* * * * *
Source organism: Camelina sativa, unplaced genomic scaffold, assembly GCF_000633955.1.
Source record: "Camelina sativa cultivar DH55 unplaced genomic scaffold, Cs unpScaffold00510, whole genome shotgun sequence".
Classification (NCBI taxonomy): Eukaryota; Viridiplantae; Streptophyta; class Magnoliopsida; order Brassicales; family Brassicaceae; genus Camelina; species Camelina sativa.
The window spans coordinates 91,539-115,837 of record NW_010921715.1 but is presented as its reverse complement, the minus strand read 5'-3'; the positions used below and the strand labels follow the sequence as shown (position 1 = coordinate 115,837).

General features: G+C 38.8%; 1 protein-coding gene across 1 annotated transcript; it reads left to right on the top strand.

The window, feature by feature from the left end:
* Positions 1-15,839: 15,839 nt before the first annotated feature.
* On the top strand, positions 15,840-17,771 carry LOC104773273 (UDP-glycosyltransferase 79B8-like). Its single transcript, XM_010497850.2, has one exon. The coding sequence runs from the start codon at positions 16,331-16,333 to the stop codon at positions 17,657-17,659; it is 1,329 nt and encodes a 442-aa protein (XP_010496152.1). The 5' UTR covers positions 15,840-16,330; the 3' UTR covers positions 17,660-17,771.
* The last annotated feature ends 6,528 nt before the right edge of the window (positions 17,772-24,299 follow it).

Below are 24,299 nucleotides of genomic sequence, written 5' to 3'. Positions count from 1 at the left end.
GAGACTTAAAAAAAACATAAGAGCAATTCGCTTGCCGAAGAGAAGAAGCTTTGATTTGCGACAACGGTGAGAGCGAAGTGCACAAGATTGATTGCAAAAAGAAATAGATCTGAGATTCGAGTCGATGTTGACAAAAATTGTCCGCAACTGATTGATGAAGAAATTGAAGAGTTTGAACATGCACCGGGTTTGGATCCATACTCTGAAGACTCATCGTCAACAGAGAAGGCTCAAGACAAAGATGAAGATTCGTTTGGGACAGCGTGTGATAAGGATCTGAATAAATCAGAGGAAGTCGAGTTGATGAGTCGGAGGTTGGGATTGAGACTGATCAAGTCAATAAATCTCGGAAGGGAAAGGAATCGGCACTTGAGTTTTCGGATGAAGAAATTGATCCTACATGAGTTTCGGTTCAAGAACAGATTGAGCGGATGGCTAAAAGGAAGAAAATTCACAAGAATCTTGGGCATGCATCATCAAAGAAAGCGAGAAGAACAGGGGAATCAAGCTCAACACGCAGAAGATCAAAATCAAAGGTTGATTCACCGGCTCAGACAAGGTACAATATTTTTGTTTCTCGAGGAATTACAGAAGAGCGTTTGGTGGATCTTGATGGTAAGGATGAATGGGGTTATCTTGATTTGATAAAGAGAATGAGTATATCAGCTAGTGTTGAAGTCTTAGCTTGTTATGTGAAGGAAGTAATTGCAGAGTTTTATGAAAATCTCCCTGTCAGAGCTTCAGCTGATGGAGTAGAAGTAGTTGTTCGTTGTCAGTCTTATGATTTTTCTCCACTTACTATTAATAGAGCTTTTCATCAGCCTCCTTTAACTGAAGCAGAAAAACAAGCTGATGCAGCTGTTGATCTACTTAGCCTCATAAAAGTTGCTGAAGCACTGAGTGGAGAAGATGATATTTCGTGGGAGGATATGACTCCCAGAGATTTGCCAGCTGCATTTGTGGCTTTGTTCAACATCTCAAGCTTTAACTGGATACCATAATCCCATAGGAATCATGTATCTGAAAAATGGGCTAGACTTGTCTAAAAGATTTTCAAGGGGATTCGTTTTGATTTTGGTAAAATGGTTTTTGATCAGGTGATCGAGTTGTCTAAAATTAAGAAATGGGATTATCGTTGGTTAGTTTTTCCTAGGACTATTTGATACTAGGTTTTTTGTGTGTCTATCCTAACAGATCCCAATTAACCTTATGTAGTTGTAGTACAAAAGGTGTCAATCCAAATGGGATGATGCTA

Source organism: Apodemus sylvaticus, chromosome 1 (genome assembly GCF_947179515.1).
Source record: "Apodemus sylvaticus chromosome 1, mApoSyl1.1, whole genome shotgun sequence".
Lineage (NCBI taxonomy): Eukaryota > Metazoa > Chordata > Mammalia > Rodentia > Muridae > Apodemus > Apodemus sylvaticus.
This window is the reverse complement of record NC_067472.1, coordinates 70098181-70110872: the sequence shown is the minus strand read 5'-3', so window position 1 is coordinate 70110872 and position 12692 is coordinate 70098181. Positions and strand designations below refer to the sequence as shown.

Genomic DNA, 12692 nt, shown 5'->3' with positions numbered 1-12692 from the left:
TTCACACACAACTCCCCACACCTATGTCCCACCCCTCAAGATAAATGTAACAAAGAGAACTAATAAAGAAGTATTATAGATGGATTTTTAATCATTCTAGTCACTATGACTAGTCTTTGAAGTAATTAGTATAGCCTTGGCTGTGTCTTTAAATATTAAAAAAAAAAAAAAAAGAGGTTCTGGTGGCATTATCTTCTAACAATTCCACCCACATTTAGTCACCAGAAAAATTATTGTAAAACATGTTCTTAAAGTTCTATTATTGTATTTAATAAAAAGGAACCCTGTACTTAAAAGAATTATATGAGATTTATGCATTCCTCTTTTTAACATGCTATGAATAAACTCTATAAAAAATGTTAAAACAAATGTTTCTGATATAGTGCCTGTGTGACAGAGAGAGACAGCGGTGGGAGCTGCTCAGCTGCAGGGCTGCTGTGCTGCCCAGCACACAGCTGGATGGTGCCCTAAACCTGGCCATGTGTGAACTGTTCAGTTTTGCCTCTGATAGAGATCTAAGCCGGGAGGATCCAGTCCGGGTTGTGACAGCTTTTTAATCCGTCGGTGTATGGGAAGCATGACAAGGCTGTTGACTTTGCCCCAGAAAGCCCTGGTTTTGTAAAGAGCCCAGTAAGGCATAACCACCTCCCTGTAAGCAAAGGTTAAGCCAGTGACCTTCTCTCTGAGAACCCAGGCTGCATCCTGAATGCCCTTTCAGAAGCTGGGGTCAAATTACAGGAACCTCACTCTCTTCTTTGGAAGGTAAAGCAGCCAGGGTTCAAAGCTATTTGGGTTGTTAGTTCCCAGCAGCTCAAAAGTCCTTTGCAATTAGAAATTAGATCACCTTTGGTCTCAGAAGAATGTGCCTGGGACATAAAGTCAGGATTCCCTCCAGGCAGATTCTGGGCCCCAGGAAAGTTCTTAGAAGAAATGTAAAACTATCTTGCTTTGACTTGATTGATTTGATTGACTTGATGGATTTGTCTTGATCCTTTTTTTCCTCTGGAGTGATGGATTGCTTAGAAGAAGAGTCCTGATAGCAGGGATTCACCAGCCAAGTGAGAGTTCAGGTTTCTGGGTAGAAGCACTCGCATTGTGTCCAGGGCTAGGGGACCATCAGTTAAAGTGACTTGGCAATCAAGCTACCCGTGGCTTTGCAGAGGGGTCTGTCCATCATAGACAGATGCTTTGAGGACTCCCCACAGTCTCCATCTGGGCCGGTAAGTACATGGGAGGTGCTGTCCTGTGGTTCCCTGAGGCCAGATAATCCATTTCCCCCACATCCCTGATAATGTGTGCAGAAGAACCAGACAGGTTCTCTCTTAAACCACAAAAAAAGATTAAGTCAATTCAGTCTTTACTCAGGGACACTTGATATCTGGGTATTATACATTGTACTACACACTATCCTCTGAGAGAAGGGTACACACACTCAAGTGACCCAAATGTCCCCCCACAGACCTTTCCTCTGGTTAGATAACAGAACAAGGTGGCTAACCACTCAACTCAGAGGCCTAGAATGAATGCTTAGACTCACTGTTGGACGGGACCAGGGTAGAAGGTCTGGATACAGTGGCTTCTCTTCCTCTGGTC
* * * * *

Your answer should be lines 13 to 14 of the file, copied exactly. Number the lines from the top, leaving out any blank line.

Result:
Source record: "Apodemus sylvaticus chromosome 1, mApoSyl1.1, whole genome shotgun sequence".
Lineage (NCBI taxonomy): Eukaryota > Metazoa > Chordata > Mammalia > Rodentia > Muridae > Apodemus > Apodemus sylvaticus.